In today’s society, the Internet has made its way into almost every American home. It is a well-known fact that the web is a valuable asset for research and learning. Unfortunately, it can also be a very dangerous place for teens. With social networking sites like Myspace and Friendster, chat rooms, instant messaging, and online role-playing video games, our children are at access to almost anyone. Sue Scheff, along with Parent’s Universal Resource Experts™, is tackling the dangers of the web.

Keeping tabs on our teens’ online habits doesn’t just keep them safe from online predators. More and more parents are becoming wary of the excessive hours their teens spend surfing the web, withdrawing from family, friends and activities they used to enjoy. Internet Addiction is a devastating problem facing far too many teens and their families. While medical professionals have done limited research on the topic, more and more are recognizing this destructive behavior and even more, the potential mental effects it can have.

Though the web is a great place for learning and can be safe for keeping in touch, it is important that families understand the potential risks and dangers to find a healthy balance between real and virtual life.

The Basics: The Dangers of Teen Internet Addiction

It’s clear that, for teenagers, spending too much time online can really deter social and educational development. The Internet world is such that there is always something new to do and to distract one from one’s responsibilities. We all do it- take ten minutes here or there to explore our favorite gossip or sports site. There is nothing wrong with using the Internet as a tool for research, news, and even entertainment. After all, the World Wide Web is the world’s most accurate, up to date resource for almost any type of information.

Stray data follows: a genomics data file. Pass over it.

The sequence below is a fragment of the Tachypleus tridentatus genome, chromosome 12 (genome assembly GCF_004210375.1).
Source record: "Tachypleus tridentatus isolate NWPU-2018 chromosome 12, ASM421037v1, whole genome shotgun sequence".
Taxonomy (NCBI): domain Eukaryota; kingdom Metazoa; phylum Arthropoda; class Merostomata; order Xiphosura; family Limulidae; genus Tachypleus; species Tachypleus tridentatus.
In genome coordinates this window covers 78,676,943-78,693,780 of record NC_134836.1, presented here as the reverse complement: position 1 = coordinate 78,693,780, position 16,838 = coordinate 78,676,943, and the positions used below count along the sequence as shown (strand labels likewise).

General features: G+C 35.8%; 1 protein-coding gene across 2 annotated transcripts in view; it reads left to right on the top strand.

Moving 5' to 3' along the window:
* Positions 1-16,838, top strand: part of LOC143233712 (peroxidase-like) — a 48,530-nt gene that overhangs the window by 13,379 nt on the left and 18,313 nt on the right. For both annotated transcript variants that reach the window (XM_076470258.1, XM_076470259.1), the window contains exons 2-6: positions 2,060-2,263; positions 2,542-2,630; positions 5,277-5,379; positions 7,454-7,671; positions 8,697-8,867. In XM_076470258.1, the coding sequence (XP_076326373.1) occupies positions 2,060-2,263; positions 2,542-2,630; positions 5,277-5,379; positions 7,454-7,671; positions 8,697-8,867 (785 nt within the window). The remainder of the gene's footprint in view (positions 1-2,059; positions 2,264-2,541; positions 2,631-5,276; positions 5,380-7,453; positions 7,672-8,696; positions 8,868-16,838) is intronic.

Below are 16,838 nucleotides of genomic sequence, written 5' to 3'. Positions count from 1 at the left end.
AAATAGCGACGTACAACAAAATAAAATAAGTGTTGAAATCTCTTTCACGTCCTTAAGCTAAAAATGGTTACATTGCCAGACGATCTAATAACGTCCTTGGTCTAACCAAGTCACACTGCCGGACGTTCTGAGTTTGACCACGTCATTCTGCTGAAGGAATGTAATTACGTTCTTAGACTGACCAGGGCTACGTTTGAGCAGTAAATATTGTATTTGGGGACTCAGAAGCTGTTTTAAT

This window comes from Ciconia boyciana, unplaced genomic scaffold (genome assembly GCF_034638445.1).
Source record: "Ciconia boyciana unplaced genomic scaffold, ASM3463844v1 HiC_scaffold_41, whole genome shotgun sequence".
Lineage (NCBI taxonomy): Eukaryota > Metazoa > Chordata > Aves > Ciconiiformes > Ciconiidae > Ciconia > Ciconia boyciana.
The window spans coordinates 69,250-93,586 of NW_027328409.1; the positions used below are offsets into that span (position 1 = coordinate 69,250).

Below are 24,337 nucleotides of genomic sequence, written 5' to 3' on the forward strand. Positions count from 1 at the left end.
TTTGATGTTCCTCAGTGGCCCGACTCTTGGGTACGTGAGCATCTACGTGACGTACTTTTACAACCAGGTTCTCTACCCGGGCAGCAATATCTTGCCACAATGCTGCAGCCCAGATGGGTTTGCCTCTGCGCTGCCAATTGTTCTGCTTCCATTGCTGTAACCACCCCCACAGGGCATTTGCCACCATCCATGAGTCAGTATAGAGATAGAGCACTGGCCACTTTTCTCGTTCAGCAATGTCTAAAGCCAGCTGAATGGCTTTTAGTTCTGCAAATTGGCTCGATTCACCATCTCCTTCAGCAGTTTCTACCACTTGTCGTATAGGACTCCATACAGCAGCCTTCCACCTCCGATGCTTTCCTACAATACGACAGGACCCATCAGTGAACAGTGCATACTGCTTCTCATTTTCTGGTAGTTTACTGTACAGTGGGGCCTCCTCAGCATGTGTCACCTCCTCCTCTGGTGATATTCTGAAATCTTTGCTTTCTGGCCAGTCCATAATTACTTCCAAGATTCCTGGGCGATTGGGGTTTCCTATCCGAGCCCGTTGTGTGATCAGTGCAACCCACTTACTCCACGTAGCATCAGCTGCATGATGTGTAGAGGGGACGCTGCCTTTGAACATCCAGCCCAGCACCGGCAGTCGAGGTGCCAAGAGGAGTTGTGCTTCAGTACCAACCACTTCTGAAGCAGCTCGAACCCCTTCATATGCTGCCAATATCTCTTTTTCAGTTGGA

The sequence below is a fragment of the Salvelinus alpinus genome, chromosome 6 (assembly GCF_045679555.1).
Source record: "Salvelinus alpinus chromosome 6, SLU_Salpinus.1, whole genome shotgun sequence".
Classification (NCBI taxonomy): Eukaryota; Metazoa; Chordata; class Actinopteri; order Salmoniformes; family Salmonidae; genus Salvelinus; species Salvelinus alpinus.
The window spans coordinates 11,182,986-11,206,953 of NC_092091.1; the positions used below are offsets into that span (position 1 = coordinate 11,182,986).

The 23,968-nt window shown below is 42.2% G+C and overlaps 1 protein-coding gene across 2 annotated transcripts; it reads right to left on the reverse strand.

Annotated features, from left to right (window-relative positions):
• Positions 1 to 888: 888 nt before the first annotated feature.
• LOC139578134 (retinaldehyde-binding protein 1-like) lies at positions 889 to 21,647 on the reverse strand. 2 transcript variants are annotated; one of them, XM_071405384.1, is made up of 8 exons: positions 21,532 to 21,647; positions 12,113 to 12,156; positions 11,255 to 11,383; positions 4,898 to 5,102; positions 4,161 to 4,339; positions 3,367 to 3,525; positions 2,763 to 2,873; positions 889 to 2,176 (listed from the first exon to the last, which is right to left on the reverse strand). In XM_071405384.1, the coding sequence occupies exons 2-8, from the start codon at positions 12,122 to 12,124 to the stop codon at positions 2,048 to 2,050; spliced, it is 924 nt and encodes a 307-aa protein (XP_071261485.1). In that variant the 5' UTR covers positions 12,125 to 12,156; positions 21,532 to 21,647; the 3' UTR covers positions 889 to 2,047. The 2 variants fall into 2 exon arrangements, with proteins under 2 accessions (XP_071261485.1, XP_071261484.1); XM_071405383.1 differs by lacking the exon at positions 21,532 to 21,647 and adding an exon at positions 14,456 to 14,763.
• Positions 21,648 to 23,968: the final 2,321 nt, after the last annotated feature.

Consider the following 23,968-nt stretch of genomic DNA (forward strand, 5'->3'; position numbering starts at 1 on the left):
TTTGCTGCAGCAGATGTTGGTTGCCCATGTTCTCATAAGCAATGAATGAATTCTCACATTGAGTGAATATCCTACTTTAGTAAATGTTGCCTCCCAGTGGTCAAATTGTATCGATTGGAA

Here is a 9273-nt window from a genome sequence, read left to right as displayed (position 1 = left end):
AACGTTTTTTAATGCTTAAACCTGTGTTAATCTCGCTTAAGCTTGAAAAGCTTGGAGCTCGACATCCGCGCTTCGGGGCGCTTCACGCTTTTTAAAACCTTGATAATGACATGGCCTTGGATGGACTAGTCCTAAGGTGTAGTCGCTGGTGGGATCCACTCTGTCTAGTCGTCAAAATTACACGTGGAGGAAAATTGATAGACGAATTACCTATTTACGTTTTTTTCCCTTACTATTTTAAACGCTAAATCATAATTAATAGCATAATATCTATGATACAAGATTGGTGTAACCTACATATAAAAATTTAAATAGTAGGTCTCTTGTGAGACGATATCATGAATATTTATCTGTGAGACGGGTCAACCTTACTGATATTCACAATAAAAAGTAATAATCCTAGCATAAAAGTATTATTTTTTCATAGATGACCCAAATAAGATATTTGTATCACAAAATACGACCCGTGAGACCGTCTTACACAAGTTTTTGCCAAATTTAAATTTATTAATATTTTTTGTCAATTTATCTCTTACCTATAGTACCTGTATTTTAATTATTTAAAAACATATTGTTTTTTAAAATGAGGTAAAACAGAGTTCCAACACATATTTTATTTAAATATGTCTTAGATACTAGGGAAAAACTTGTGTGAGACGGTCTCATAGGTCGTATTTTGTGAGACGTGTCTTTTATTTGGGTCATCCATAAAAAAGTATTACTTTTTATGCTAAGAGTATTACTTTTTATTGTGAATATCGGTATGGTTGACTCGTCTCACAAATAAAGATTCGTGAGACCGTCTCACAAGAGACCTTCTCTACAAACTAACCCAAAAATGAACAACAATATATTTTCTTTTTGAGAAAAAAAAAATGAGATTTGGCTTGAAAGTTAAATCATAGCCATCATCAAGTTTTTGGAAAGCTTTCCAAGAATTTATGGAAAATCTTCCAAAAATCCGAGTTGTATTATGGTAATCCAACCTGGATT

But as the Internet evolves and becomes more tailored to the individual, it grows increasingly easier to develop a dependency on it. This is especially true for teens- a group that tends to be susceptible to flashy graphics and easily enticed by the popularity of social networks. In a sense, the Internet is the new video game or TV show. It used to be that adolescents would sit in front of the TV for hours on end operating a remote, shooting people and racing cars. Now they surf the web. Teens are impressionable and can at times be improperly equipped to handle certain situations with a degree of reason and rationality. And although they may have good intentions, they might be at risk of coming across something inappropriate and even dangerous.